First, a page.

Business Innovation: How to Spot Market Opportunities

To win the race for game-changing advances, focus on searching for problems, not solutions

It’s an all-too-familiar scenario. Your company has been steadily building its customer base, enhancing its products and services, and increasing its revenue and market share. Then from out of nowhere, a competitor unleashes an innovation so striking—and, in hindsight, so obvious—that it challenges your gains and your prospects. For small business owners who are gunning for growth, it inspires the most frustrating question of all: “Why didn’t we think of that?”

The answer, says Cris Beswick, may be that you need to fine-tune the way you look for those game-changing innovations. A strategic advisor on innovation, he is co-author (with Jo Geraghty and Derek Bishop) of Building a Culture of Innovation: A Practical Framework for Placing Innovation at the Core of Your Business.

Beswick advises that companies can raise their innovation quotient by increasing their intelligence, collaborative capacity, and adaptability. The process begins with “understanding the world better,” he says. “It’s about how do we teach our whole organization to be able to spot market opportunities, spot trends that are emerging, spot gaps.”

Make it a team project

Businesses enjoy a competitive advantage in this regard. “Organizations that are smaller and more intimate, that have closer relationships with their customers, will spot those opportunities through conversation with customers,” he says. “We can no longer innovate for people. We have to innovate with them.”

The trick is knowing which conversations to flag. As the company’s owner, you may be having high-level discussions with customers about their strategy and future direction. But that’s not always the best place to look for opportunity. To seek openings for innovation, ask your returns department about the feedback it receives. Ask your help desk or customer service employees about the challenges and frustrations brought to them.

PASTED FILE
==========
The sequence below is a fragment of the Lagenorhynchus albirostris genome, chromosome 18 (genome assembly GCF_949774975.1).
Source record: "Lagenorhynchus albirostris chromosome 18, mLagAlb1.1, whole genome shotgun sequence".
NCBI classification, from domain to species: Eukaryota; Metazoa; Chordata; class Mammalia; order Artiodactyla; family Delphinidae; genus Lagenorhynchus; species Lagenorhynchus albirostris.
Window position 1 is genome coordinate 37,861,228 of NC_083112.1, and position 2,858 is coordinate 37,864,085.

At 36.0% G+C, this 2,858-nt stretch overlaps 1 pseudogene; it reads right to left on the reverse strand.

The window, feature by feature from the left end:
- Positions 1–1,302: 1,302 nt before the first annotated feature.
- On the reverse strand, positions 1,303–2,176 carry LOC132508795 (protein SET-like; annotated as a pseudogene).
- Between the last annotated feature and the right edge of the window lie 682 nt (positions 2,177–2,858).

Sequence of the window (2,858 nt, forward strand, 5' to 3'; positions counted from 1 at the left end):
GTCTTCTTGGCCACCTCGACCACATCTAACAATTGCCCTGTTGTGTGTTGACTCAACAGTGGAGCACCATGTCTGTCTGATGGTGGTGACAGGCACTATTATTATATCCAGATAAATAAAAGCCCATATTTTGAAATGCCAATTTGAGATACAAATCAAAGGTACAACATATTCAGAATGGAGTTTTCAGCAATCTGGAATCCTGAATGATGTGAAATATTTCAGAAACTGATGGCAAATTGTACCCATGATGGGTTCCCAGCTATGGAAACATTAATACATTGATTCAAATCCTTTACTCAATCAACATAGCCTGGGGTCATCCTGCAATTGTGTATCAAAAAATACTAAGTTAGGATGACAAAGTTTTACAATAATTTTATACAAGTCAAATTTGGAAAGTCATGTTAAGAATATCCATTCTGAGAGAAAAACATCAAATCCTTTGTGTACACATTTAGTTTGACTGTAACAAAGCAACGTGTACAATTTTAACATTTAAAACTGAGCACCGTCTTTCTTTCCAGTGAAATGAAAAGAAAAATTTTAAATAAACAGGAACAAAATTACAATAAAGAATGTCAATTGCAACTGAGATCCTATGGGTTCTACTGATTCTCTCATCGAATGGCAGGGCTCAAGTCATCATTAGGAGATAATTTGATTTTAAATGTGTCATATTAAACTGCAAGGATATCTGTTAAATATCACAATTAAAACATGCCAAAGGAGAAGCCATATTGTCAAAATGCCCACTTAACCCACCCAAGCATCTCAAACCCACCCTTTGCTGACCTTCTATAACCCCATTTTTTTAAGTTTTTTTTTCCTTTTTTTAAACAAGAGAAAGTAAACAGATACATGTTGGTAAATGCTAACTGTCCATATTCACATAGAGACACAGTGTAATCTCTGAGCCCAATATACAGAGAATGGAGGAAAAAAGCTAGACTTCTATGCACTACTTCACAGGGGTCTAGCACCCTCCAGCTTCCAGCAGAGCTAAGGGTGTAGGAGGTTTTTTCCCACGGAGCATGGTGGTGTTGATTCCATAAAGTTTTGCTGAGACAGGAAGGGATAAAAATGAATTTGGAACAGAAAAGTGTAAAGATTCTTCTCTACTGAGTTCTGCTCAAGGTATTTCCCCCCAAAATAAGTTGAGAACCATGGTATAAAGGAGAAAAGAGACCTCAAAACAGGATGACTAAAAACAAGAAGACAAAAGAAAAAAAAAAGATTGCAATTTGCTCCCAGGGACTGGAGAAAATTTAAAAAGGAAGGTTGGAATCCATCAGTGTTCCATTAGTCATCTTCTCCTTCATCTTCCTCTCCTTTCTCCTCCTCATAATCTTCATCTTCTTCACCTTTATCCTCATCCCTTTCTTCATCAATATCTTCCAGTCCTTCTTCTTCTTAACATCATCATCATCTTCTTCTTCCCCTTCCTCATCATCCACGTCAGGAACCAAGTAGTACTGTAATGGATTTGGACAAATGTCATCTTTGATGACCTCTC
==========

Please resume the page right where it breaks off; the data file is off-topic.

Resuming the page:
Those departments “should feed straight into the innovation process,” Beswick says. “They show the business where things aren’t working,” which “gives you the ability to unearth much deeper, more powerful problems or unearth opportunities much faster than anyone else.”

The power of partnership

Once you have identified an opportunity for innovation, consider how much collaboration and adaptability will be needed to bring it to market quickly. Depending on your targets and capabilities, that may mean finding outside partners who can bring to the project expertise and resources that would take too long to develop internally.

Here, again, businesses can capitalize on a competitive advantage: they’re more nimble than their big-business counterparts and so can act more immediately when opportunities arise. The more adaptable and agile the organization, the better equipped it will be to deliver that product or solution to the market before anyone else.

“That’s where collaborating with other companies helps drive real adaptability, because it gives you instant speed,” Beswick says. “Rather than trying to scale your business, which might take months of investment in infrastructure and people, building a strategic partnership gives you that pace and that speed so you can get to market fast.”

Engage your entire organization in customer communication and collaborative problem-solving, then bring in the outside resources necessary to be as responsive as possible as quickly as possible. By taking this approach, your business can become more adept at identifying and acting on opportunities for innovation that drives growth.


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